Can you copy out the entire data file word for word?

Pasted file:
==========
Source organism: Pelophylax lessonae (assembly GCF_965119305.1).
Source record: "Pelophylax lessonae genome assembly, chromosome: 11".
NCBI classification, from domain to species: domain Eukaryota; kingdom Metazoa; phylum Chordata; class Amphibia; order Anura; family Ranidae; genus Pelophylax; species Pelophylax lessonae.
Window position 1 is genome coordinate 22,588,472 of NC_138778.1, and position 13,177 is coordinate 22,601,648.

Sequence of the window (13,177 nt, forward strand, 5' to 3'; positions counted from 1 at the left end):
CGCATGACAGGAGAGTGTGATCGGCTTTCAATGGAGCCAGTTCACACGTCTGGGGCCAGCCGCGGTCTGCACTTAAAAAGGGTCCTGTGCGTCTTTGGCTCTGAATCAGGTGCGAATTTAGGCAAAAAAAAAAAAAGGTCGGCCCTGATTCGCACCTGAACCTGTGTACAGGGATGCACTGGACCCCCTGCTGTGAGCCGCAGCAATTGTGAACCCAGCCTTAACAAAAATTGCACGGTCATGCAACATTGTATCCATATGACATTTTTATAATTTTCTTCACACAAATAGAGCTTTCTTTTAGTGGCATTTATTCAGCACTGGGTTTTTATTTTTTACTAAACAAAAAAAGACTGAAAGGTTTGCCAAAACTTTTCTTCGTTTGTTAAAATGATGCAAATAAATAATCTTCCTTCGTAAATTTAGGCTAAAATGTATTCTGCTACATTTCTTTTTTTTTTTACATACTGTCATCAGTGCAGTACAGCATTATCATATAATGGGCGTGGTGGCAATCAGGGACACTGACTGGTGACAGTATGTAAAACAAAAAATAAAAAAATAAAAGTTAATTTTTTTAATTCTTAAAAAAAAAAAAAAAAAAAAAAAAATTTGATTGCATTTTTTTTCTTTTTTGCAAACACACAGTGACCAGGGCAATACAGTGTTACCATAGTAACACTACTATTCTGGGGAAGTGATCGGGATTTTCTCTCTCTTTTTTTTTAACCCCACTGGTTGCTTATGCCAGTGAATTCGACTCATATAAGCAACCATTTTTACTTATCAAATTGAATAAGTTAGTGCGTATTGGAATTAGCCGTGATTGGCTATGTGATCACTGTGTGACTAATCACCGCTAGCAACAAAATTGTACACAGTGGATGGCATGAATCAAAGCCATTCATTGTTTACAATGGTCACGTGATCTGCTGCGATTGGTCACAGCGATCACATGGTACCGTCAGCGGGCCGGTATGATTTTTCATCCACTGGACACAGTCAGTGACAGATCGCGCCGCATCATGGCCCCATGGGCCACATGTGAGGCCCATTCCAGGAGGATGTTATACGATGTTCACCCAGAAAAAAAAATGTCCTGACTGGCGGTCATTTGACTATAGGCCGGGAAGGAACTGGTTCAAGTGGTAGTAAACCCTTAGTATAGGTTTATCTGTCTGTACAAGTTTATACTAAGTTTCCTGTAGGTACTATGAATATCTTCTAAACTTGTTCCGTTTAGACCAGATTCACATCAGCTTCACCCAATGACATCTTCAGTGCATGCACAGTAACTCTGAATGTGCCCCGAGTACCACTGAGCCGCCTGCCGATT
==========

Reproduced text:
Source organism: Pelophylax lessonae (assembly GCF_965119305.1).
Source record: "Pelophylax lessonae genome assembly, chromosome: 11".
NCBI classification, from domain to species: domain Eukaryota; kingdom Metazoa; phylum Chordata; class Amphibia; order Anura; family Ranidae; genus Pelophylax; species Pelophylax lessonae.
Window position 1 is genome coordinate 22,588,472 of NC_138778.1, and position 13,177 is coordinate 22,601,648.

Sequence of the window (13,177 nt, forward strand, 5' to 3'; positions counted from 1 at the left end):
CGCATGACAGGAGAGTGTGATCGGCTTTCAATGGAGCCAGTTCACACGTCTGGGGCCAGCCGCGGTCTGCACTTAAAAAGGGTCCTGTGCGTCTTTGGCTCTGAATCAGGTGCGAATTTAGGCAAAAAAAAAAAAAGGTCGGCCCTGATTCGCACCTGAACCTGTGTACAGGGATGCACTGGACCCCCTGCTGTGAGCCGCAGCAATTGTGAACCCAGCCTTAACAAAAATTGCACGGTCATGCAACATTGTATCCATATGACATTTTTATAATTTTCTTCACACAAATAGAGCTTTCTTTTAGTGGCATTTATTCAGCACTGGGTTTTTATTTTTTACTAAACAAAAAAAGACTGAAAGGTTTGCCAAAACTTTTCTTCGTTTGTTAAAATGATGCAAATAAATAATCTTCCTTCGTAAATTTAGGCTAAAATGTATTCTGCTACATTTCTTTTTTTTTTTACATACTGTCATCAGTGCAGTACAGCATTATCATATAATGGGCGTGGTGGCAATCAGGGACACTGACTGGTGACAGTATGTAAAACAAAAAATAAAAAAATAAAAGTTAATTTTTTTAATTCTTAAAAAAAAAAAAAAAAAAAAAAAAATTTGATTGCATTTTTTTTCTTTTTTGCAAACACACAGTGACCAGGGCAATACAGTGTTACCATAGTAACACTACTATTCTGGGGAAGTGATCGGGATTTTCTCTCTCTTTTTTTTTAACCCCACTGGTTGCTTATGCCAGTGAATTCGACTCATATAAGCAACCATTTTTACTTATCAAATTGAATAAGTTAGTGCGTATTGGAATTAGCCGTGATTGGCTATGTGATCACTGTGTGACTAATCACCGCTAGCAACAAAATTGTACACAGTGGATGGCATGAATCAAAGCCATTCATTGTTTACAATGGTCACGTGATCTGCTGCGATTGGTCACAGCGATCACATGGTACCGTCAGCGGGCCGGTATGATTTTTCATCCACTGGACACAGTCAGTGACAGATCGCGCCGCATCATGGCCCCATGGGCCACATGTGAGGCCCATTCCAGGAGGATGTTATACGATGTTCACCCAGAAAAAAAAATGTCCTGACTGGCGGTCATTTGACTATAGGCCGGGAAGGAACTGGTTCAAGTGGTAGTAAACCCTTAGTATAGGTTTATCTGTCTGTACAAGTTTATACTAAGTTTCCTGTAGGTACTATGAATATCTTCTAAACTTGTTCCGTTTAGACCAGATTCACATCAGCTTCACCCAATGACATCTTCAGTGCATGCACAGTAACTCTGAATGTGCCCCGAGTACCACTGAGCCGCCTGCCGATT